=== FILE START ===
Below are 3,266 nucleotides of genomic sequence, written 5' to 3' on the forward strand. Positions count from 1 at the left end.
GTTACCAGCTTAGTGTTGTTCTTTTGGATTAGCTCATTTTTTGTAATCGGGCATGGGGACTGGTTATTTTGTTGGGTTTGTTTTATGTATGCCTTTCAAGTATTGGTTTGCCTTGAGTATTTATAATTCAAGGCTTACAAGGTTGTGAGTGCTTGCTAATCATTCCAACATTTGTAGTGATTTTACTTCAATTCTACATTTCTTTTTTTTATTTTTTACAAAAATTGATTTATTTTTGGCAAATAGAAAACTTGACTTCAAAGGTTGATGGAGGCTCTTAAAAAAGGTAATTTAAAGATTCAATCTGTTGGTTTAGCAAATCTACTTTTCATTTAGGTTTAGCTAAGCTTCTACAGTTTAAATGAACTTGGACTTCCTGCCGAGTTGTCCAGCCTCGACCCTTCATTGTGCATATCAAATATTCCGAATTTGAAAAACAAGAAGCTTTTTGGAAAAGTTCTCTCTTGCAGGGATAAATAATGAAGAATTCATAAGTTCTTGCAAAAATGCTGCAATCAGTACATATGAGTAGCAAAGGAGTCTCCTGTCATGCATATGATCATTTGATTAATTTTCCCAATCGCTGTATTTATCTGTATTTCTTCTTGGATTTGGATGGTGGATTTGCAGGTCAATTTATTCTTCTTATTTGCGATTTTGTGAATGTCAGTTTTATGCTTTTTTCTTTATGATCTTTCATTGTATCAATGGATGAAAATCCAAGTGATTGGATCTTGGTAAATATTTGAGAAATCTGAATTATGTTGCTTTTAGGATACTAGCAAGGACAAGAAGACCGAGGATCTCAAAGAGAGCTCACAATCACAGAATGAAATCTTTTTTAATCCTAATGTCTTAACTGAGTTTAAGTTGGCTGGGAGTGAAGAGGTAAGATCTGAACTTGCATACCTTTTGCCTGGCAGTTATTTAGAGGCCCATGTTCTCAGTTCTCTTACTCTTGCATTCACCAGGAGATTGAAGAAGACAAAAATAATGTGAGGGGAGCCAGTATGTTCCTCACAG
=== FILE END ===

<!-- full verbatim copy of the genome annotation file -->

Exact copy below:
Below are 3,266 nucleotides of genomic sequence, written 5' to 3' on the forward strand. Positions count from 1 at the left end.
GTTACCAGCTTAGTGTTGTTCTTTTGGATTAGCTCATTTTTTGTAATCGGGCATGGGGACTGGTTATTTTGTTGGGTTTGTTTTATGTATGCCTTTCAAGTATTGGTTTGCCTTGAGTATTTATAATTCAAGGCTTACAAGGTTGTGAGTGCTTGCTAATCATTCCAACATTTGTAGTGATTTTACTTCAATTCTACATTTCTTTTTTTTATTTTTTACAAAAATTGATTTATTTTTGGCAAATAGAAAACTTGACTTCAAAGGTTGATGGAGGCTCTTAAAAAAGGTAATTTAAAGATTCAATCTGTTGGTTTAGCAAATCTACTTTTCATTTAGGTTTAGCTAAGCTTCTACAGTTTAAATGAACTTGGACTTCCTGCCGAGTTGTCCAGCCTCGACCCTTCATTGTGCATATCAAATATTCCGAATTTGAAAAACAAGAAGCTTTTTGGAAAAGTTCTCTCTTGCAGGGATAAATAATGAAGAATTCATAAGTTCTTGCAAAAATGCTGCAATCAGTACATATGAGTAGCAAAGGAGTCTCCTGTCATGCATATGATCATTTGATTAATTTTCCCAATCGCTGTATTTATCTGTATTTCTTCTTGGATTTGGATGGTGGATTTGCAGGTCAATTTATTCTTCTTATTTGCGATTTTGTGAATGTCAGTTTTATGCTTTTTTCTTTATGATCTTTCATTGTATCAATGGATGAAAATCCAAGTGATTGGATCTTGGTAAATATTTGAGAAATCTGAATTATGTTGCTTTTAGGATACTAGCAAGGACAAGAAGACCGAGGATCTCAAAGAGAGCTCACAATCACAGAATGAAATCTTTTTTAATCCTAATGTCTTAACTGAGTTTAAGTTGGCTGGGAGTGAAGAGGTAAGATCTGAACTTGCATACCTTTTGCCTGGCAGTTATTTAGAGGCCCATGTTCTCAGTTCTCTTACTCTTGCATTCACCAGGAGATTGAAGAAGACAAAAATAATGTGAGGGGAGCCAGTATGTTCCTCACAG